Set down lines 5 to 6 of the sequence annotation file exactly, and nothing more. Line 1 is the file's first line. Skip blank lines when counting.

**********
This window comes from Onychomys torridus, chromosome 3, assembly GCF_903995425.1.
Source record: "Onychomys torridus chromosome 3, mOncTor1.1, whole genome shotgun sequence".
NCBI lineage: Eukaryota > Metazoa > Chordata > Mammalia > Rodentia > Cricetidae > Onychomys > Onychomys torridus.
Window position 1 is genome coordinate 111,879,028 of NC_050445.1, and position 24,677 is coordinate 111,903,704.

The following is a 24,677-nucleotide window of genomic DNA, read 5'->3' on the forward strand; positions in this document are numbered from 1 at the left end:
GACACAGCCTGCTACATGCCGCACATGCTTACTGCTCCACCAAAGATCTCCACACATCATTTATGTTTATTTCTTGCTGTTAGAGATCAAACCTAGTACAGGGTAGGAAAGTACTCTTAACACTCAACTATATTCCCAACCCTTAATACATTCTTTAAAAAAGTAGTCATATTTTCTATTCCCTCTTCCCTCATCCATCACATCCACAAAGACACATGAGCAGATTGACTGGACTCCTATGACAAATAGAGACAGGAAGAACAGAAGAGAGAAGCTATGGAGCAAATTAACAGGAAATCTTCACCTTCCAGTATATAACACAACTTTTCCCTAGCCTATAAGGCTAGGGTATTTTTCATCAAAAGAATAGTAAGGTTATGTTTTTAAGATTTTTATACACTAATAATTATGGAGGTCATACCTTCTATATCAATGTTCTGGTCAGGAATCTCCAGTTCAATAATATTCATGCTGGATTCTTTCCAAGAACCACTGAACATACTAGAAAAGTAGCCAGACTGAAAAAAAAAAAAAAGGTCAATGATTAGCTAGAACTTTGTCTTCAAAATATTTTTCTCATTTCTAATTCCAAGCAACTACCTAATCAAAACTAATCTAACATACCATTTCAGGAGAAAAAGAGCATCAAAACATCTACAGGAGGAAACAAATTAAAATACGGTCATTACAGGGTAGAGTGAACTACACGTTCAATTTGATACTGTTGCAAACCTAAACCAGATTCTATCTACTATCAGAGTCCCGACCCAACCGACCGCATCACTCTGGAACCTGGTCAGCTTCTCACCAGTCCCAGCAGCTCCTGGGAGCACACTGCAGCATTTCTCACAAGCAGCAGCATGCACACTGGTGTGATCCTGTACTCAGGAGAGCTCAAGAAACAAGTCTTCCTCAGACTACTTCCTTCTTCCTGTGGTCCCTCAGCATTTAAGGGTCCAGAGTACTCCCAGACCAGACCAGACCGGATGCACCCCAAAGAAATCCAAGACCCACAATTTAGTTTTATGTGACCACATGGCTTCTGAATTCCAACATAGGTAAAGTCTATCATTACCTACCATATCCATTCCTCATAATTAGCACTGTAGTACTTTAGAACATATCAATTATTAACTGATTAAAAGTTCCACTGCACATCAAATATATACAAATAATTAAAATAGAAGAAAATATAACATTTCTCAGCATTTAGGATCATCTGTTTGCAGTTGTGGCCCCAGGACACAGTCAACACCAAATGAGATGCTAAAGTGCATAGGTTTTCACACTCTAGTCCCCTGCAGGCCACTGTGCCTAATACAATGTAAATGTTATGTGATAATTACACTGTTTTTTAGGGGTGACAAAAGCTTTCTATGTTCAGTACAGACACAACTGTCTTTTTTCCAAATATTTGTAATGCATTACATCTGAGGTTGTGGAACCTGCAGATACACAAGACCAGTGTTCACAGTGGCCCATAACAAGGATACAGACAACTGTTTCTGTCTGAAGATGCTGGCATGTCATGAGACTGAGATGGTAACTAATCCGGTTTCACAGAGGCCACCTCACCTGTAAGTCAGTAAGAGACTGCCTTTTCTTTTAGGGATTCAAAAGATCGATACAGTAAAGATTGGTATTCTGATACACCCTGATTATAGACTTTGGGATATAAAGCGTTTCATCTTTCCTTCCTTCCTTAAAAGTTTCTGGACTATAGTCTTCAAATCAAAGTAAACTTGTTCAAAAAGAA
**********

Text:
The following is a 24,677-nucleotide window of genomic DNA, read 5'->3' on the forward strand; positions in this document are numbered from 1 at the left end:
GACACAGCCTGCTACATGCCGCACATGCTTACTGCTCCACCAAAGATCTCCACACATCATTTATGTTTATTTCTTGCTGTTAGAGATCAAACCTAGTACAGGGTAGGAAAGTACTCTTAACACTCAACTATATTCCCAACCCTTAATACATTCTTTAAAAAAGTAGTCATATTTTCTATTCCCTCTTCCCTCATCCATCACATCCACAAAGACACATGAGCAGATTGACTGGACTCCTATGACAAATAGAGACAGGAAGAACAGAAGAGAGAAGCTATGGAGCAAATTAACAGGAAATCTTCACCTTCCAGTATATAACACAACTTTTCCCTAGCCTATAAGGCTAGGGTATTTTTCATCAAAAGAATAGTAAGGTTATGTTTTTAAGATTTTTATACACTAATAATTATGGAGGTCATACCTTCTATATCAATGTTCTGGTCAGGAATCTCCAGTTCAATAATATTCATGCTGGATTCTTTCCAAGAACCACTGAACATACTAGAAAAGTAGCCAGACTGAAAAAAAAAAAAAAGGTCAATGATTAGCTAGAACTTTGTCTTCAAAATATTTTTCTCATTTCTAATTCCAAGCAACTACCTAATCAAAACTAATCTAACATACCATTTCAGGAGAAAAAGAGCATCAAAACATCTACAGGAGGAAACAAATTAAAATACGGTCATTACAGGGTAGAGTGAACTACACGTTCAATTTGATACTGTTGCAAACCTAAACCAGATTCTATCTACTATCAGAGTCCCGACCCAACCGACCGCATCACTCTGGAACCTGGTCAGCTTCTCACCAGTCCCAGCAGCTCCTGGGAGCACACTGCAGCATTTCTCACAAGCAGCAGCATGCACACTGGTGTGATCCTGTACTCAGGAGAGCTCAAGAAACAAGTCTTCCTCAGACTACTTCCTTCTTCCTGTGGTCCCTCAGCATTTAAGGGTCCAGAGTACTCCCAGACCAGACCAGACCGGATGCACCCCAAAGAAATCCAAGACCCACAATTTAGTTTTATGTGACCACATGGCTTCTGAATTCCAACATAGGTAAAGTCTATCATTACCTACCATATCCATTCCTCATAATTAGCACTGTAGTACTTTAGAACATATCAATTATTAACTGATTAAAAGTTCCACTGCACATCAAATATATACAAATAATTAAAATAGAAGAAAATATAACATTTCTCAGCATTTAGGATCATCTGTTTGCAGTTGTGGCCCCAGGACACAGTCAACACCAAATGAGATGCTAAAGTGCATAGGTTTTCACACTCTAGTCCCCTGCAGGCCACTGTGCCTAATACAATGTAAATGTTATGTGATAATTACACTGTTTTTTAGGGGTGACAAAAGCTTTCTATGTTCAGTACAGACACAACTGTCTTTTTTCCAAATATTTGTAATGCATTACATCTGAGGTTGTGGAACCTGCAGATACACAAGACCAGTGTTCACAGTGGCCCATAACAAGGATACAGACAACTGTTTCTGTCTGAAGATGCTGGCATGTCATGAGACTGAGATGGTAACTAATCCGGTTTCACAGAGGCCACCTCACCTGTAAGTCAGTAAGAGACTGCCTTTTCTTTTAGGGATTCAAAAGATCGATACAGTAAAGATTGGTATTCTGATACACCCTGATTATAGACTTTGGGATATAAAGCGTTTCATCTTTCCTTCCTTCCTTAAAAGTTTCTGGACTATAGTCTTCAAATCAAAGTAAACTTGTTCAAAAAGAA